Greek veteran composer and political activist Mikis Theodorakis, who was instrumental in raising global awareness of Greece’s plight during the 1967-74 military dictatorship, has died at the age of 96.
Born on the island of Chios, on 29 July 1925, he studied music in Athens and later Paris.
His work ranges from rousing songs based on major Greek poetic works, many of which remain left-wing anthems for decades, to symphonies and film scores.
He composed perhaps the most recognizable Greek music internationally, the syrtaki from the film “Zorba the Greek” (1964), while his songs were performed by famous artists, such as The Beatles, Shirley Bassey and Edith Piaf. He composed the scores in films such as “Z” (1969), which won the BAFTA Prize for original music, “Phaedra” (1962), which included songs with lyrics by Nikos Gatsos, and “Serpiko” (1973), for which he was nominated for a Grammy in 1975 (he claimed the same award for his music “Zorba the Greek” in 1966).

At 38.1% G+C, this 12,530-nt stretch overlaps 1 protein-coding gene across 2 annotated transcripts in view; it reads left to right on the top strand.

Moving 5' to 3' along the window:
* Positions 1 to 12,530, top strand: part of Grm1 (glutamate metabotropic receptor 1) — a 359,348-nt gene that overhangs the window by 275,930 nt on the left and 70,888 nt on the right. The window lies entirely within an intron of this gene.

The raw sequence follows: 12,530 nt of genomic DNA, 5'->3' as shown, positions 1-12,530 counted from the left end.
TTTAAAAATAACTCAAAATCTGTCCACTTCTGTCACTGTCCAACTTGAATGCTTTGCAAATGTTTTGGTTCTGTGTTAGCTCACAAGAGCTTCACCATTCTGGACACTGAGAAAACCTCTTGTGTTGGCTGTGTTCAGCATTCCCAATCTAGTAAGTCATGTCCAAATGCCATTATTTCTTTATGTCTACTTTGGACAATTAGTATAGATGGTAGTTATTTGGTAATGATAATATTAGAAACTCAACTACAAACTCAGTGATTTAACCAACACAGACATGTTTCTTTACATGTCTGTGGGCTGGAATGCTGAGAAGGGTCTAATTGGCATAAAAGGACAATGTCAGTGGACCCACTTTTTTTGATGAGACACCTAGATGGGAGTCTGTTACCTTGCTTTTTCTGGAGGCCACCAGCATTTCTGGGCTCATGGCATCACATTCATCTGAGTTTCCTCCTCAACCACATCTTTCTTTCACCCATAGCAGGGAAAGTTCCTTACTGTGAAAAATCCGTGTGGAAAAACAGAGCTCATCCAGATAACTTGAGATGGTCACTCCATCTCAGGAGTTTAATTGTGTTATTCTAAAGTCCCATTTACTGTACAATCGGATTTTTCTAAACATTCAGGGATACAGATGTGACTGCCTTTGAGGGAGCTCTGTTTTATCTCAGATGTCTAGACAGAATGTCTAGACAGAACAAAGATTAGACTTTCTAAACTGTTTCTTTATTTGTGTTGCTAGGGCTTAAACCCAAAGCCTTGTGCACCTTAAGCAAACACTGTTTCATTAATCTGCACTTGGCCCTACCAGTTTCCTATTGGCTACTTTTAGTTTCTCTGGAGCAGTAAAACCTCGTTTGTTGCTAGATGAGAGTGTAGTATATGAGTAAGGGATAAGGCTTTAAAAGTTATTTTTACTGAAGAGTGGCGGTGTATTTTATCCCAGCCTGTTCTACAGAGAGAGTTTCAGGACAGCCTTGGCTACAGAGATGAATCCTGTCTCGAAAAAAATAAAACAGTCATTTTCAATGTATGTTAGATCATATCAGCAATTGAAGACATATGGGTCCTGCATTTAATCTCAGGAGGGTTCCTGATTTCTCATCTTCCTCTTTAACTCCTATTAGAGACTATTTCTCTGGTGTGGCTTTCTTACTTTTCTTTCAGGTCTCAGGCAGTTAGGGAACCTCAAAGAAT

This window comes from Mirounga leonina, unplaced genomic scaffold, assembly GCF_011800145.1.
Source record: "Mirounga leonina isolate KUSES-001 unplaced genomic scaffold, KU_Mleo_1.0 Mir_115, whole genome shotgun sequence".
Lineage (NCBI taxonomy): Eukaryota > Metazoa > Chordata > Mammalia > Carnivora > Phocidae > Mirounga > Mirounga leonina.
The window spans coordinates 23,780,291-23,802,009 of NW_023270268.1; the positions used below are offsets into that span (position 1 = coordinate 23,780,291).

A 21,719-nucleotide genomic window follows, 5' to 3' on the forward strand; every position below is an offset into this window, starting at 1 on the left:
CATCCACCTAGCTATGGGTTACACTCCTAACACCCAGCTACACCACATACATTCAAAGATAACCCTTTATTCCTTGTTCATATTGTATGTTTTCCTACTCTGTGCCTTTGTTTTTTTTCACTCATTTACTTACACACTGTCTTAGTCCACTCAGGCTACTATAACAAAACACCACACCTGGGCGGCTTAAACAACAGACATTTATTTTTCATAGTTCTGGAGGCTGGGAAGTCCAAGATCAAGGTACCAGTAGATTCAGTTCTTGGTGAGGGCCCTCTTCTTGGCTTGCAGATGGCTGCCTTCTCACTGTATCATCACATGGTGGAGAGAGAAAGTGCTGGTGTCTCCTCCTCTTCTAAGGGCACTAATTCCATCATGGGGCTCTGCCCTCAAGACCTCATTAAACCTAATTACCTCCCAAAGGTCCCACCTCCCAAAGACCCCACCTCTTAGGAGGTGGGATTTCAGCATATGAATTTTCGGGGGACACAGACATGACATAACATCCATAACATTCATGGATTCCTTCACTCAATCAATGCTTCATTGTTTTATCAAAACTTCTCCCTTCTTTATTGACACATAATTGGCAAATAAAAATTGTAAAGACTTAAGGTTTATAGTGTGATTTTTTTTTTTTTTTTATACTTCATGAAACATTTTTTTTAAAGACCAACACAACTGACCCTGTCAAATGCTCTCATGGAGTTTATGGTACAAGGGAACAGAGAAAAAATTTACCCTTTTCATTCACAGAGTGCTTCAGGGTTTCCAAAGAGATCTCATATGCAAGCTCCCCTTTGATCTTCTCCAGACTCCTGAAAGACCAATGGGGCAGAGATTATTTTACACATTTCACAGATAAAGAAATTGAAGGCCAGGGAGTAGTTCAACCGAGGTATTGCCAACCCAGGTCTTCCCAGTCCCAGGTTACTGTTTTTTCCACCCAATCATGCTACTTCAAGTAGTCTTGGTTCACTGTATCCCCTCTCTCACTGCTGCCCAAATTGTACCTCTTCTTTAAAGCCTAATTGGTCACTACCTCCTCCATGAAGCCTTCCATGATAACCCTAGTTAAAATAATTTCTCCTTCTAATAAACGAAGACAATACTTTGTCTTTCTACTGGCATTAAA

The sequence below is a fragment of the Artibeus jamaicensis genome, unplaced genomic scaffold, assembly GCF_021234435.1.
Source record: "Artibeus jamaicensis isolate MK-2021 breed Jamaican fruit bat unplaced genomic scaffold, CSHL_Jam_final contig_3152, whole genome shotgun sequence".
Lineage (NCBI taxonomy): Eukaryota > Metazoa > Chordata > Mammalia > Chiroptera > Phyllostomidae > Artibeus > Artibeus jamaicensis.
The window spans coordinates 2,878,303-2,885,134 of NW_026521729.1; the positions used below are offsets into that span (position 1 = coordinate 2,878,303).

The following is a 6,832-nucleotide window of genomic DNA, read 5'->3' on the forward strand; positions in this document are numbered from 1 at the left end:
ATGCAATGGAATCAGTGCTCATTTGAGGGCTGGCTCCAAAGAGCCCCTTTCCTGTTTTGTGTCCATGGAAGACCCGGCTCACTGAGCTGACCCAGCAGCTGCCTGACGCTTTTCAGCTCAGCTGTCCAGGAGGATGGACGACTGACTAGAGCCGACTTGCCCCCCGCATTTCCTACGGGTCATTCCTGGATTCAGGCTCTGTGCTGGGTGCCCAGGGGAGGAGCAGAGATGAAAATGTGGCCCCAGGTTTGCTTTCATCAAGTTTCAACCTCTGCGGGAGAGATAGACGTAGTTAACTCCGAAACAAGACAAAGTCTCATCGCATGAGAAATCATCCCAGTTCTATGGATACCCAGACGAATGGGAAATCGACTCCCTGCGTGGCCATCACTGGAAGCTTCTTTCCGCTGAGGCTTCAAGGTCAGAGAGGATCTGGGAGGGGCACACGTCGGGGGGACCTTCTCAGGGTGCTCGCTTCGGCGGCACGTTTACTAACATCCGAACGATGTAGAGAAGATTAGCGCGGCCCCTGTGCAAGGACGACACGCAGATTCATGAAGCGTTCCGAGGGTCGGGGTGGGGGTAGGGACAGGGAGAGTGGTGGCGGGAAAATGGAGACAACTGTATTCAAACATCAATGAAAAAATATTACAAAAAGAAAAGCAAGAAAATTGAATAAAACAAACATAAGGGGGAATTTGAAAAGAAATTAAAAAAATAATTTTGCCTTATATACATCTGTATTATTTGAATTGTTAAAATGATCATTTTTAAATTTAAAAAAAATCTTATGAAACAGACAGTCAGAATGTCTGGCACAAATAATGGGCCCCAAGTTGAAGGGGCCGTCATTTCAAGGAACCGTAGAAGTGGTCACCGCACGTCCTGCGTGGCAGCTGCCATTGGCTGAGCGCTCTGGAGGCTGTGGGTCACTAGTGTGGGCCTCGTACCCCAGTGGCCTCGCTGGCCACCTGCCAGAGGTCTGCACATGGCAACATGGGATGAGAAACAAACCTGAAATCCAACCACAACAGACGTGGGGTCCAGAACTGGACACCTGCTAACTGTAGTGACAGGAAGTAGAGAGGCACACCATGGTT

Theodorakis also composed the “Mauthausen Trilogy” — also known as “The Ballad of Mauthausen”, and the “Mauthausen Cantata” — a cycle of four arias with lyrics based on poems written by Greek poet Iakovos Kambanellis, a Mauthausen concentration camp survivor.